Our schools program provides the opportunity for students to learn about early rural life on the outskirts of Melbourne for a group of German Immigrants who arrived in the 1850’s and settled in Westgarthtown.
By visiting this unique farmhouse with its original buildings and garden, children can learn how people lived in the past and how landscapes have changed over time. Built in the 1850s it is significant for its substantially intact collection of objects from the period, which together with the original garden allow the students to enter a time capsule.
The program provides teachers with curriculum resources based on the Victorian curriculum. These consist of three primary school inquiry units available for Levels 1 through to 6.
The Pioneer Precinct
Westgarthtown is an historic dairy farming settlement sixteen kilometres north of Melbourne established in 1850 by German and Wendish immigrants. Although now located within the residential suburbs of Thomastown and Lalor in the City of Whittlesea, many of Westgarthtown's outstanding bluestone heritage buildings and structures still survive. These include Ziebell's Farmhouse (c.1850-51), Victoria's oldest German immigrant building; a picturesque Lutheran Cemetery (1850); and Australia's oldest operating Lutheran Church (1856).
Ziebell’s Farmhouse is Westgarthtown’s Cultural Heritage Centre. It is owned by the City of Whittlesea and operated by the Friends of Westgarthtown Inc. It consists of a heritage farmhouse, associated outbuildings and heritage garden. It is listed on the Victorian Heritage Register, houses a museum accredited by the Australian Museseums and Gallery Association (Victoria) and is an interpretive centre for visitors to Westgarthtown. The centre is currently open on Tuesdays and Sundays as well as for organised group tours and special events.
Westgarthtown's history > Historic sites >
This program explores farming life for immigrants in early Melbourne using a settlement established by immigrants who arrived in the 1850’s from Germany. Students are provided with insight into the past through a tour of the paddocks surrounding the house and church, a study of the types of buildings, and surrounding geology which provided stones for building.
The house, garden and outbuildings reveal how the Ziebell family have lived and worked here from that time. Understanding what it must have been like to live without electricity or running water, and with items used then in the kitchen, pantry and farm buildings, children gain a deeper understanding of family life in that era. Students will be able to consider change and continuity over time through work, entertainment and daily life of the Ziebell family and the natural environment surrounding this precinct.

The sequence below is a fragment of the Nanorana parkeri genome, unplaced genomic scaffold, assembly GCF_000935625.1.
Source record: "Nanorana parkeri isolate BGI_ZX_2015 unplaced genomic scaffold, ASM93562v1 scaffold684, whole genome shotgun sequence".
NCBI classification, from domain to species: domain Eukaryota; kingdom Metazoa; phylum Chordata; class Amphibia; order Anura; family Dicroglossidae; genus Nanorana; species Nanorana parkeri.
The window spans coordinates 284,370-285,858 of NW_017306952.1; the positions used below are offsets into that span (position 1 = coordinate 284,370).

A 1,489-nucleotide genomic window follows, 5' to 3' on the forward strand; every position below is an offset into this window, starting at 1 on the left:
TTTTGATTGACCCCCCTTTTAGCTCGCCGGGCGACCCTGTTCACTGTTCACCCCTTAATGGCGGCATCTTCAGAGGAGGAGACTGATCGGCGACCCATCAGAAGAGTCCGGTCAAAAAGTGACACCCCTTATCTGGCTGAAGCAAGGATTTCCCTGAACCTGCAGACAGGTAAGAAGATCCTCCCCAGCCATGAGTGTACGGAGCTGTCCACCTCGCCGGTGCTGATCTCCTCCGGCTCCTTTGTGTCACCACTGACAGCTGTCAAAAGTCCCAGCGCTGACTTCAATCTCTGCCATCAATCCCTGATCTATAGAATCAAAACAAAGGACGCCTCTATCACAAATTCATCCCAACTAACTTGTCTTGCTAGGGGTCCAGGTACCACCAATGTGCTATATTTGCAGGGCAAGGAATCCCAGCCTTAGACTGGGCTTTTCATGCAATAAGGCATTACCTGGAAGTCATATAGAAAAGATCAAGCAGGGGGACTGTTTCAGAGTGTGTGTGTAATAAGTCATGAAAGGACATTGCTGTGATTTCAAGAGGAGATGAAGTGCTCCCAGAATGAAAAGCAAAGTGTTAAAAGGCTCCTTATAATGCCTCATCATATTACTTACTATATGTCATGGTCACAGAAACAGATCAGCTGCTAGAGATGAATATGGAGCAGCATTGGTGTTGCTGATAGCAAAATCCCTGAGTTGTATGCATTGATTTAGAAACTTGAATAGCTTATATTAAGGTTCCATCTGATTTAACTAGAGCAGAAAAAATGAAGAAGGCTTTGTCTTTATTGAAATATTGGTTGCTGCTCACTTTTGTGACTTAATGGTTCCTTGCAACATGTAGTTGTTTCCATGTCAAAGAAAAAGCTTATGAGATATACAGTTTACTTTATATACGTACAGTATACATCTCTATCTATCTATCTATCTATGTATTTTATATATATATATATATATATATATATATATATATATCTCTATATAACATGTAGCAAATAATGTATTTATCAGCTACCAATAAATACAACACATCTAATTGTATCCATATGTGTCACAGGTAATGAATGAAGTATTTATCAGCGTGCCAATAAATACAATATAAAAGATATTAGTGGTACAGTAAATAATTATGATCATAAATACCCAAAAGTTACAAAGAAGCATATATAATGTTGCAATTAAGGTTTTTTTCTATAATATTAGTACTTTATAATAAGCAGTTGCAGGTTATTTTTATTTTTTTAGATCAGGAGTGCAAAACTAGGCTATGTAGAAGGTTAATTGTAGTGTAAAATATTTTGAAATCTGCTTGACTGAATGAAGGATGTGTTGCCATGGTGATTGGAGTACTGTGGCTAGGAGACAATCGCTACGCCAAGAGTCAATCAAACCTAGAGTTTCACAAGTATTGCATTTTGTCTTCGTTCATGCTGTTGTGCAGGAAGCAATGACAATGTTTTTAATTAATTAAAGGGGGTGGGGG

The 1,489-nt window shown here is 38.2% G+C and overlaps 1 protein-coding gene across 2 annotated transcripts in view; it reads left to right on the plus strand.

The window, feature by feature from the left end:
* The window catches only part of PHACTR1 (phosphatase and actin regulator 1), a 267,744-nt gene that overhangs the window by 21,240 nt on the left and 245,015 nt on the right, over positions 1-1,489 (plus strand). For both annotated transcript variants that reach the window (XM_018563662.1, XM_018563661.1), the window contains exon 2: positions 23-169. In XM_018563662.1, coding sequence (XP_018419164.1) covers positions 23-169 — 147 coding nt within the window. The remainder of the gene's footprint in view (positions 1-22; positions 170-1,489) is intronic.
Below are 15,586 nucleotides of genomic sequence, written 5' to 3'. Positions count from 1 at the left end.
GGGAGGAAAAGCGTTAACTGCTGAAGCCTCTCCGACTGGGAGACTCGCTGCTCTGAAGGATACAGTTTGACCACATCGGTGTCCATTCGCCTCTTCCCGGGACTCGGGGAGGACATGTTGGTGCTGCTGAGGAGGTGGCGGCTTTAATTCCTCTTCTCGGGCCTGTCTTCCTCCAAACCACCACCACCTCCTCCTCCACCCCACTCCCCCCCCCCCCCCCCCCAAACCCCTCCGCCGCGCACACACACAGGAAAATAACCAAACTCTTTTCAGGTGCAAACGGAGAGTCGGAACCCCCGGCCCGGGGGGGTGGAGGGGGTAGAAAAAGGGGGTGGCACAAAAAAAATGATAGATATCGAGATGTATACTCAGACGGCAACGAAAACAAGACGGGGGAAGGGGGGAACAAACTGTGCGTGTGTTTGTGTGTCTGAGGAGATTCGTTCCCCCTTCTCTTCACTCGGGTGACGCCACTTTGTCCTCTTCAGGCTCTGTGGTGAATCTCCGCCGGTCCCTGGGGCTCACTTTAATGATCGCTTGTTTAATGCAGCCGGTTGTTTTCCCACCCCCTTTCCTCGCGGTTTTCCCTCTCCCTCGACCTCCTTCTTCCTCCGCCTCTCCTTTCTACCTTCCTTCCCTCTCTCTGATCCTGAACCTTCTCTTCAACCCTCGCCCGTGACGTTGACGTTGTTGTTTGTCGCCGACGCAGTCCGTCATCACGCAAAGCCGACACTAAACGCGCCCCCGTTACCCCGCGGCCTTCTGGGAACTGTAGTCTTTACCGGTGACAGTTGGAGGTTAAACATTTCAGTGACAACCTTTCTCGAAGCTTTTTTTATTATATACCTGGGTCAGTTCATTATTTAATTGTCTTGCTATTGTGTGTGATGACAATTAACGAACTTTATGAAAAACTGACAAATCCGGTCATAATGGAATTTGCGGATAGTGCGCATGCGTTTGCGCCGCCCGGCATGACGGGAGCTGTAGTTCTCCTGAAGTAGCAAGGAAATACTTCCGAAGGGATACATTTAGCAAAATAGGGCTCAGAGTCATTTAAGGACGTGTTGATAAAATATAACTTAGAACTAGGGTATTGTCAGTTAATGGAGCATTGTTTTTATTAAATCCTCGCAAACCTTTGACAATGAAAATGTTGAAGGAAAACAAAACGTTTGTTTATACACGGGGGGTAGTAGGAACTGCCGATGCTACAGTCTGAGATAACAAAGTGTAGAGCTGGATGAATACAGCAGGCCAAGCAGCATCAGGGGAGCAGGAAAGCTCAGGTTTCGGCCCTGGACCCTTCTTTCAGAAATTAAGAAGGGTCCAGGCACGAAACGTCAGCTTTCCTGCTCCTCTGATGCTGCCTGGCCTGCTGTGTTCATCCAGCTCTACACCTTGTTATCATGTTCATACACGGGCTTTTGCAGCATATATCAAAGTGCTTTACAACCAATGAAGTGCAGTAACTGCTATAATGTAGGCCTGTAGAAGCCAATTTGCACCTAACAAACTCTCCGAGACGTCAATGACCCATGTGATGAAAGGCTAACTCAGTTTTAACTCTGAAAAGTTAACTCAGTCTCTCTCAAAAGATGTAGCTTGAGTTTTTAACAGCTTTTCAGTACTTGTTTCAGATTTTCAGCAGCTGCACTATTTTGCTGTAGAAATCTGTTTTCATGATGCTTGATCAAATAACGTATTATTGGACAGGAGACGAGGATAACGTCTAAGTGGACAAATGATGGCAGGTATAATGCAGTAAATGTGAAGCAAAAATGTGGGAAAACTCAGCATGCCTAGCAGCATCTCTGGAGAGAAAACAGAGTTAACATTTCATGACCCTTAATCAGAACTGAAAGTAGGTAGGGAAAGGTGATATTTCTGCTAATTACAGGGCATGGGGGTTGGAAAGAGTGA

Students will also learn about why and how German immigrants travelled to Melbourne and the steps they took to build and farm the land. The hardships and their interaction with the land and the people who already lived here are all researched in these units.
The curriculum outcomes and inquiry questions should be seen as a framework, a way to structure the central concepts of the visit linked to this particular program. The tour leader may follow the children’s interests and expand on a particular issue during the tour. The primary concern is that the students have an engaged learning experience that is both entertaining and informative.
History and Geography
Levels 1 & 2
Identify examples of continuity and change in family life in the local area by comparing past and present (VCHHC056).
Levels 3 & 4
How the community has changed and remained the same over time and the role of people of diverse backgrounds have played in the development and the character of the local community (VCHHC068 & ACHASSK063).
Levels 5 & 6
Identify and explain the causes and effects of European settlement and exploration (VCHHC070 & ACHASSK109). The role that people of diverse backgrounds have played in the development and character of the local community (VCHHK074 & ACHASSK137)
Curriculum resources >
© Friends of Westgarthtown Inc.
This website has been made possible through the City of Whittlesea's cultural heritage grants program.